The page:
A film that tells the griping story of a Syrian family living under siege imposed by the Assad regime on many cities and towns was screened at a Belgian film festival. The film sheds light on war crimes that have been committed against the civilian population since 2011.
The ‘Waha’ film festival, which is being held in the Belgian city of Turnhout, opened with the film ‘In Syria’ on Tuesday. Directed by Belgian filmmaker Philippe Van Leeuw, the film depicts the suffering of Syrian civilians living under suffocating siege imposed by the Assad regime.
The film reflects the importance of the issue of the Syrian people and the Syrian conflict which occupied the attention of the world not only with its political developments, but also with the humanitarian disaster caused by the Assad regime’s seven-year war against the Syrian people.
Speaking to the audience during the opening ceremony, Ali Nazir, co-organizer of the festival and former detainee in the prisons of the Assad regime, said hat there was still widespread ignorance about refugees in Europe. Nazir also referred to the existence of “mutual fear” in the host communities.
Such an event offers an opportunity for dialogue and deeper understanding between refugees and the host communities, Nazir added.
For his part, Mark Bonnen, director and founder of Moffe international film festival, said: “Though the Waha festival is still nascent and in its second version, the idea is especially important as the festival specializes in Arabic-speaking cinema and needs to be expanded.”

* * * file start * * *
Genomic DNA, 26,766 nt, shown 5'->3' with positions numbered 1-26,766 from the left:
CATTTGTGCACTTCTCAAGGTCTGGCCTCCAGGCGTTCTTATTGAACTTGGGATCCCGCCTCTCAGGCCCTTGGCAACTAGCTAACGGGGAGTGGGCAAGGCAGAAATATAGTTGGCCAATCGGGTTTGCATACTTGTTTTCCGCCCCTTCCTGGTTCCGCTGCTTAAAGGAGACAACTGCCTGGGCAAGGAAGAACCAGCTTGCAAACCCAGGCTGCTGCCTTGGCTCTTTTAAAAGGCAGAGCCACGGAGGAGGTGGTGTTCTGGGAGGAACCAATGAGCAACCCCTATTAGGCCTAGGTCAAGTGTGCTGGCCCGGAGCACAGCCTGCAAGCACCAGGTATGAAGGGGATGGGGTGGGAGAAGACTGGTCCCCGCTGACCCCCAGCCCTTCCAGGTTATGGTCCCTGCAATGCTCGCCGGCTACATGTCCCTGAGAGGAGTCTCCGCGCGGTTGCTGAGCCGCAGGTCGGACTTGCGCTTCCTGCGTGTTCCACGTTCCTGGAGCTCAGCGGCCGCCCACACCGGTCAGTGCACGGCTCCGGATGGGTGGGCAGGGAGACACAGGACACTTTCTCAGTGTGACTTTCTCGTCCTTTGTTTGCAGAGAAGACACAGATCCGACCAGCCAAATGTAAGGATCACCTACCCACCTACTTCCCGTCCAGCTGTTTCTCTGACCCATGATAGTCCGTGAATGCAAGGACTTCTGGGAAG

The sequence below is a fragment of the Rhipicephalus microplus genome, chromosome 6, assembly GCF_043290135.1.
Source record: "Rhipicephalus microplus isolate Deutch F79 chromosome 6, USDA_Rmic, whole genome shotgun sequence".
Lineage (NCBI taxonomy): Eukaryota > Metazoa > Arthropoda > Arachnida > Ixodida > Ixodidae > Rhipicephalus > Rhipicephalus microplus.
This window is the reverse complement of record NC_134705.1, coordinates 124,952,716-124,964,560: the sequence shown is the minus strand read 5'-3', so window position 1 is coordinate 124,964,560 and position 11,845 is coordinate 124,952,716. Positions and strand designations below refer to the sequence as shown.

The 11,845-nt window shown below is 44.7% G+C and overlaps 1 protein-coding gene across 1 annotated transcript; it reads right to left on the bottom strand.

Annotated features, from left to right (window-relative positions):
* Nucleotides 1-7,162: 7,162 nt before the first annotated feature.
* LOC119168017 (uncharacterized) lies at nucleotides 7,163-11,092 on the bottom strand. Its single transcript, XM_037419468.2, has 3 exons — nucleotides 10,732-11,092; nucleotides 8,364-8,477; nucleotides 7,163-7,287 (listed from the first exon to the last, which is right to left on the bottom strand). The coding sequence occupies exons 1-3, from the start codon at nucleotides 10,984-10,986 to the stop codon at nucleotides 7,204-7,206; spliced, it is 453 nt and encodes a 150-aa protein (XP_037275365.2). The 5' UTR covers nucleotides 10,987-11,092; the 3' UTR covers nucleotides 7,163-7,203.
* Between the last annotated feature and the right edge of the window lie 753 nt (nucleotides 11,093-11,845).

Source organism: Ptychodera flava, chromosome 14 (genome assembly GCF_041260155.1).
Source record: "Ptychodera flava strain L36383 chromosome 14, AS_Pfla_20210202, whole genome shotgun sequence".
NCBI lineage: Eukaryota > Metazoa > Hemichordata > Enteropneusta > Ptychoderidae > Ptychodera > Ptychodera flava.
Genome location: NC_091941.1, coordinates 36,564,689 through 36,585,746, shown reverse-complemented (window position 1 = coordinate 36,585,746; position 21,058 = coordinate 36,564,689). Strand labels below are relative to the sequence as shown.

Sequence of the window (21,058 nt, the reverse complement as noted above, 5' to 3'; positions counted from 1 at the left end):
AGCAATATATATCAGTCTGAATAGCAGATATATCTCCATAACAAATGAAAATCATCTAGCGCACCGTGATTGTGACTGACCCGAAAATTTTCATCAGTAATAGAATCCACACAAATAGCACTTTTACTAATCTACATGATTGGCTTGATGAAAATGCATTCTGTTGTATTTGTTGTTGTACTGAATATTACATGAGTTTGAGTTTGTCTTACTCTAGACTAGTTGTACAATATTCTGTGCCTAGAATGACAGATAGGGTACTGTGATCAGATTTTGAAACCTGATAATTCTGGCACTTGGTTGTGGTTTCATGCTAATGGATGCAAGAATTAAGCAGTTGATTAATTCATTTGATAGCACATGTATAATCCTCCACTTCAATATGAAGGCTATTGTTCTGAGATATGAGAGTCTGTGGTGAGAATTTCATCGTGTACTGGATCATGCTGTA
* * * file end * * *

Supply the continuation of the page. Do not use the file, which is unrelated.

“Such films presented to Western viewers can contribute to the understanding of the situation in Syria more than newsletters do,” Bonnen said.
Firas Shtour, a firefighter and a former football coach at the Homs-based Karama football club, said that the film showed only a small portion of the Syrian tragedy. He pointed out that his family lived under siege in the city of Homs without accesses to electricity, water, or internet connection.”
‘In Syria’ depicts a day in the life of a Syrian family living under siege and bombing in Damascus. It is one of seven films that will be screened at the festival, all of which revolve on events and subjects affecting the Middle East and North Africa. (Source: Syrian Coalition’s Media Department + Al-Jazeera)